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Book Title: Into the Region of Awe: Mysticism in C. S. Lewis|
The author of the book: David C. Downing
Edition: IVP Books
Format files: PDF
The size of the: 884 KB
City - Country: No data
Date of issue: May 21st 2005
ISBN 13: 9780830832842
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Reader ratings: 6.9
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C. S. Lewis is generally thought of as a commonsense Christian, one who offers theology that is understandable and morality that is practical. And yet, when writing about Narnia to a class of fifth graders who asked if it were possible to visit Aslan's country, Lewis replied that the only way he knew of was through death but then added this curious qualifier: "Perhaps some very good people get just a tiny glimpse before then." This simple sentence suggests a side of Lewis that most commentators have overlooked. If one takes another look at Lewis, one can find a sense of the mystical all through his writings, from his memoirSurprised by Joy to Perelandra, from his nonfiction essays to his Narnia stories. In this book David C. Downing explores the breadth of Lewis's writing, introducing us to Christian mysticism as Lewis knew it and to the contemplative writers who most influenced him. Though he showed a lifelong interest in mysticism, Lewis was not an uncritical admirer. As Downing highlights, Lewis had areas of concern and points of departure with some mystical thought. Lewis's comments about misguided forms mysticism are especially pertinent in our own era of faddish or eclectic religious thought. Exploring Lewis's sense of the mystical can help us safeguard ourselves from false mysticisms even as it opens the way to a deep and full experience of God's very presence with us. In the end we too may find ourselves drawn--as Lewis put it--"into the region of awe."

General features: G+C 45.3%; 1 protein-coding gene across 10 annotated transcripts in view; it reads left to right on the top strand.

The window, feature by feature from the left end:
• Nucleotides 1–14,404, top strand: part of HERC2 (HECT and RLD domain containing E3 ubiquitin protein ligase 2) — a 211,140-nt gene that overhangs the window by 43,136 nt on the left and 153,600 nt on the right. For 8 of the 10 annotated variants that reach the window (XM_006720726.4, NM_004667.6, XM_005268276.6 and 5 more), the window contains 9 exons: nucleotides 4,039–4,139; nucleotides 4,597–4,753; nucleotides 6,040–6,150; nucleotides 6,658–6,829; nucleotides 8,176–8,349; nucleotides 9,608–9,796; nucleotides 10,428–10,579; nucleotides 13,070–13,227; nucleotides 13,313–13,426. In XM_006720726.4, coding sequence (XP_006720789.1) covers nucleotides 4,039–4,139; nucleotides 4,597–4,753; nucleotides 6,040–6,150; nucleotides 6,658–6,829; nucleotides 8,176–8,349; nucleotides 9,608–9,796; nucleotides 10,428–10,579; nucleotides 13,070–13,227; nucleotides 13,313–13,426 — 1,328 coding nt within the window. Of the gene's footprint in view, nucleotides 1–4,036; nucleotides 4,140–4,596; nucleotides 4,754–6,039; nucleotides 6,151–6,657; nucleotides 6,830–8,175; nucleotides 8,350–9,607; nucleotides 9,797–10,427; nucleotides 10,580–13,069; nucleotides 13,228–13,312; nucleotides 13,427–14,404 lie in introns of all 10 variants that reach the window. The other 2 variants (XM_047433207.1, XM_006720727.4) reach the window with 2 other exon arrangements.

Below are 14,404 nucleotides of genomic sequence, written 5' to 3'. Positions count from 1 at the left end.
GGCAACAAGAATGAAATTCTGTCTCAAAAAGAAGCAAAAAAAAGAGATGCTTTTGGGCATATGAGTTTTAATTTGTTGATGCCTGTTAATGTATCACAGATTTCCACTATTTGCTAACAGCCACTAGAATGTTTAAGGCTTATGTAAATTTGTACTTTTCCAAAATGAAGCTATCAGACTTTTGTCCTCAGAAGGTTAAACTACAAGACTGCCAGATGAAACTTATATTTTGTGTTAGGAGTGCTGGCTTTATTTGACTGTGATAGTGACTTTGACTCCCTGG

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Read information about the authorI am a professor of English at Elizabethtown College in Lancaster County, Pennsylvania. This is on the edge of "Amish country," and I sometimes pass a horse and buggy on my way to and from campus.
I grew up in Colorado, went to college in Santa Barbara, CA, and earned my PhD from UCLA. I currently teach professional and creative writing at Elizabethtown, as well as a first-year seminar on quest narratives.
I first read the Narnia Chronicles as a college sophomore. I was so enthralled, I read all seven books in a month, then re-read them again the next month. I published my first article on C. S. Lewis that same year. I tackled Lord of the Rings in my junior year of college, and I still remember reading all night, the sun coming up just when I discovered that Gandalf had returned. What a glorious dawn that was!
Living less that an hour from Gettysburg, I have become one of many Civil War buffs in this part of the country. I published A South Divided: Portraits of Dissent in the Confederacy in 2007, a study of Southerners who supported the Union during the war.
My wife, Crystal, is a professor of English and film studies at Messiah College in Grantham, Pennsylvania. She is the author of Writing Performances: The Stages of Dorothy L. Sayers (2004) and How Postmodernism Serves (My) Faith (2006).
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